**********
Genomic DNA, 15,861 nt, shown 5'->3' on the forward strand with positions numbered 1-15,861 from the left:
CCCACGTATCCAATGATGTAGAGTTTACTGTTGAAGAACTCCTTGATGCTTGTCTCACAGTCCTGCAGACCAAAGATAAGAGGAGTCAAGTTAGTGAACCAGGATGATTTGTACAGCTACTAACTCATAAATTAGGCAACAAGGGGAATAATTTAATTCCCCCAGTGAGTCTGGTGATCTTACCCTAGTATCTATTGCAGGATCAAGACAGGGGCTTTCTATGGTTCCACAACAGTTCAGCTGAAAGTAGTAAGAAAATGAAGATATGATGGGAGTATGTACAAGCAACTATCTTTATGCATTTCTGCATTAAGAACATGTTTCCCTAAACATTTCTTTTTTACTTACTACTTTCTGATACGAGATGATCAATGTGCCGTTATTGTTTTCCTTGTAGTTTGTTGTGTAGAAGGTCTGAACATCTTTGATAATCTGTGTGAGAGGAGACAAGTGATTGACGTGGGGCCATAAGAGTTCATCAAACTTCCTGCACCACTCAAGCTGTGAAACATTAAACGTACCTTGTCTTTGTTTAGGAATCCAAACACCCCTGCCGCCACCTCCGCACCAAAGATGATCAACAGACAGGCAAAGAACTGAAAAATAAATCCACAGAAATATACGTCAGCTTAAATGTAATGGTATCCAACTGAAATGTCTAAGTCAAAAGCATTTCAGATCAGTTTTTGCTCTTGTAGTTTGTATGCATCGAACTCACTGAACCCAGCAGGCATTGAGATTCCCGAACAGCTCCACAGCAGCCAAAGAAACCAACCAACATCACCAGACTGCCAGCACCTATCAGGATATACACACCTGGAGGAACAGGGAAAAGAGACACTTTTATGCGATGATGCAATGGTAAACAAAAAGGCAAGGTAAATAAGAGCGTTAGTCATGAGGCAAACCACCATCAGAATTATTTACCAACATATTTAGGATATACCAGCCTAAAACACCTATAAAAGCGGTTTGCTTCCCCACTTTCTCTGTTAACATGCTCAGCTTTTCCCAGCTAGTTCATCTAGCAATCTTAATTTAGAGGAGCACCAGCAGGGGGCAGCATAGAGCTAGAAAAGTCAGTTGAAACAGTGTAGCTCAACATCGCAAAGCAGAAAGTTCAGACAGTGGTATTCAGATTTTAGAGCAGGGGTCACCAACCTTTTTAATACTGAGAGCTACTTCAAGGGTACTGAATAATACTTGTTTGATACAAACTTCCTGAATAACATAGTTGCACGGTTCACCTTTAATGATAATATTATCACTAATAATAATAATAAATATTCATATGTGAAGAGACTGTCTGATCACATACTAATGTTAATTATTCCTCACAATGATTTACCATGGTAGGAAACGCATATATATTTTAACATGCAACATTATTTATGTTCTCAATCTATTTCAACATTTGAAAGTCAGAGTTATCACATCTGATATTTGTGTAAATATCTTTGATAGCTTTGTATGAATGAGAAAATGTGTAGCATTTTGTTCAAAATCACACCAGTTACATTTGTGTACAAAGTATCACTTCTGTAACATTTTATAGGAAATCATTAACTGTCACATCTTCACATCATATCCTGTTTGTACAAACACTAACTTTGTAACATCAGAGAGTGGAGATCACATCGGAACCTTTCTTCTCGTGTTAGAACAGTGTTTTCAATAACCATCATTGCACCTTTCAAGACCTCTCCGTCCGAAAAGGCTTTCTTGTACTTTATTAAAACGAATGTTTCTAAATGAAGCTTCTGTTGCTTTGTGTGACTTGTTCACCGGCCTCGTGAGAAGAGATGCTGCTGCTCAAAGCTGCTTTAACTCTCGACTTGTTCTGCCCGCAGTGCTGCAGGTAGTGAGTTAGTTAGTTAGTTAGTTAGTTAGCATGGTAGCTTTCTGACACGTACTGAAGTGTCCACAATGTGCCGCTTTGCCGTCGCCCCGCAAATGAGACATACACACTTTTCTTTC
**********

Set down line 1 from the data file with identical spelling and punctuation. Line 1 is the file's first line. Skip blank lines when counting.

Genomic DNA, 15,861 nt, shown 5'->3' on the forward strand with positions numbered 1-15,861 from the left: